He perceives with His mind in a single glance;
Since He alone looks upon all things,
You could say that He is the true sun.
(Cons. 5 m. ii)


'sed in hac haerentium sibi serie causarum estne ulla nostri arbitrii libertas an ipsos quoque humanorum motus animorum fatalis catena constringit?' 

'est', inquit; 'neque enim fuerit ulla rationalis natura quin eidem libertas adsit arbitrii. nam quod ratione uti naturaliter potest id habet iudicium quo quidque discernat; per se igitur fugienda optandaue dinoscit. quod uero quis optandum esse iudicat petit, refugit uero quod aestimat esse fugiendum. quare quibus in ipsis inest ratio etiam uolendi nolendique libertas, sed hanc non in omnibus aequam esse constituo. nam supernis diuinisque substantiis et perspicax iudicium et incorrupta uoluntas et efficax optatorum praesto est potestas. humanas uero animas liberiores quidem esse necesse est cum se in mentis diuinae speculatione conseruant, minus uero cum dilabuntur ad corpora, minusque etiam cum terrenis artubus colligantur. extrema uero est seruitus cum uitiis deditae rationis propriae possessione ceciderunt. nam ubi oculos a summae luce ueritatis ad inferiora et tenebrosa deiecerint, mox inscitiae nube caligant, perniciosis turbantur affectibus, quibus accedendo consentiendoque quam inuexere sibi adiuuant seruitutem et sunt quodam modo propria libertate captiuae. quae tamen ille ab aeterno cuncta prospiciens prouidentiae cernit intuitus et suis quaeque meritis praedestinata disponit.'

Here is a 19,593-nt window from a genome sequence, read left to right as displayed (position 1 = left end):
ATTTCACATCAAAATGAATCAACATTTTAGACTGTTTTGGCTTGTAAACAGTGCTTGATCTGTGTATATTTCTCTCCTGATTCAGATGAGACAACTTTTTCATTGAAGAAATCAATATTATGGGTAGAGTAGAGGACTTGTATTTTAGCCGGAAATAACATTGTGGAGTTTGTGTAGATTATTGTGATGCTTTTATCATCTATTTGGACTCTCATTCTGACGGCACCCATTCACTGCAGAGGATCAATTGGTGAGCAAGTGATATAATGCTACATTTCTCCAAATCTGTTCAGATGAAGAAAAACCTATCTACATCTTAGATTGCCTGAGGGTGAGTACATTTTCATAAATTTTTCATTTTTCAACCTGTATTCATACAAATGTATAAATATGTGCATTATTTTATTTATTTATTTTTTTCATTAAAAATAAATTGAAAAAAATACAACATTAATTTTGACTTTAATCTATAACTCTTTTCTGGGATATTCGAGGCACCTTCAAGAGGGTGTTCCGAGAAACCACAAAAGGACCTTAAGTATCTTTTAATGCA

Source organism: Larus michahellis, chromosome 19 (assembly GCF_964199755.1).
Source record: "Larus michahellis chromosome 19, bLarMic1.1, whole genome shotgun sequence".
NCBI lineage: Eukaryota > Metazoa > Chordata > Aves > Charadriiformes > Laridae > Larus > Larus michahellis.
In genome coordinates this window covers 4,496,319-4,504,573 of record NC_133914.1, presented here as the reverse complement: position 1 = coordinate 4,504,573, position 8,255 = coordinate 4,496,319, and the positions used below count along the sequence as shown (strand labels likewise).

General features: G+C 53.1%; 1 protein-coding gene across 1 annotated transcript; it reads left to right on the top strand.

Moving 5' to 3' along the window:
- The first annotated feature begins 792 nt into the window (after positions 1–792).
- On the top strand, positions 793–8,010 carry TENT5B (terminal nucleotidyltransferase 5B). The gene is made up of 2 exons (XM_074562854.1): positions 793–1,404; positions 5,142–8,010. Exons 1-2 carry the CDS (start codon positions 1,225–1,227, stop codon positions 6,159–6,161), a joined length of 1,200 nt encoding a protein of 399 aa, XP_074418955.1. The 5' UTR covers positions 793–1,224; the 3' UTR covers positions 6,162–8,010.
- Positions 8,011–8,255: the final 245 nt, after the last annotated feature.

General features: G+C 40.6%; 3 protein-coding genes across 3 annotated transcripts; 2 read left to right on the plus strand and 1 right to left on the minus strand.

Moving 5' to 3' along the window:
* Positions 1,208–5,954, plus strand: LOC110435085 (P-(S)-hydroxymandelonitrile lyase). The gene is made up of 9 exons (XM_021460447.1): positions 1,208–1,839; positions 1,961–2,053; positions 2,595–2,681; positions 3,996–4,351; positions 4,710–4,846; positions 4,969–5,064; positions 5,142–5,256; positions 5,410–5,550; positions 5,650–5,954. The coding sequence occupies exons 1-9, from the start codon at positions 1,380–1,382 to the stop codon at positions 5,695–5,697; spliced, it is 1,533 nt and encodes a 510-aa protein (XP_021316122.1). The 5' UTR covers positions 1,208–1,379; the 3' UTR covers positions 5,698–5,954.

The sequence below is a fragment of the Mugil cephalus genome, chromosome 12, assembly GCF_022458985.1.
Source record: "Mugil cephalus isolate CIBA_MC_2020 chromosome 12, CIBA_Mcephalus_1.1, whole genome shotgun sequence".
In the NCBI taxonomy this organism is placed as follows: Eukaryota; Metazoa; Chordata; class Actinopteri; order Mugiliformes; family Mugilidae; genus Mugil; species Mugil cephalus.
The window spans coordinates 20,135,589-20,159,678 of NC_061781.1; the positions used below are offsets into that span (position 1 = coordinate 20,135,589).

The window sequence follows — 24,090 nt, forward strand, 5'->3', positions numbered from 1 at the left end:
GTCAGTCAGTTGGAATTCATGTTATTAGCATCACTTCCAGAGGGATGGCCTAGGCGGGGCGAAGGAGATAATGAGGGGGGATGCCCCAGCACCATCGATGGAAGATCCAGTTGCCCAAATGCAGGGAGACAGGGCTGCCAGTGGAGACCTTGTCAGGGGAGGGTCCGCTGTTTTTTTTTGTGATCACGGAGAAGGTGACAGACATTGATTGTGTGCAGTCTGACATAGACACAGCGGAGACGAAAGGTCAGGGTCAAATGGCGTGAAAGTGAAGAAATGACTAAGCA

Πάντ᾽ ἐφορᾶν καὶ πάντ᾽ ἐπακούειν
puro clarum lumine Phoebum
melliflui canit oris Homerus;
qui tamen intima uiscera terrae
non ualet aut pelagi radiorum
infirma perrumpere luce.
haud sic magni conditor orbis:
huic ex alto cuncta tuenti
nulla terrae mole resistunt,
non nox astris nubibus obstat; 
quae sint, quae fuerint ueniantque
uno mentis cernit in ictu;
quem quia respicit omnia solus
uerum possis dicere solem.

14 November 2020

First they told us we couldn't punch Nazis

 So this morning I saw the following tweet:

I commented that the ALREADY DEAD serial killer should be treated more like a vampire. I received an email from Twitter informing me that my account had been locked for 'wishing or hoping that someone experiences physical harm'.

If an algorithm did this, the algorithm needs work. If a person did this, the person needs to look up the meaning of the word 'obituary', and attain an understanding of its applicability to ALREADY DEAD serial killers with respect to 'wishing and hoping that someone experiences physical harm.'

The slope doesn't get any more slippery than this, folks. First you go easy on the Nazis, and then before you know it, you can't even stake a vampire let alone an ALREADY DEAD serial killer.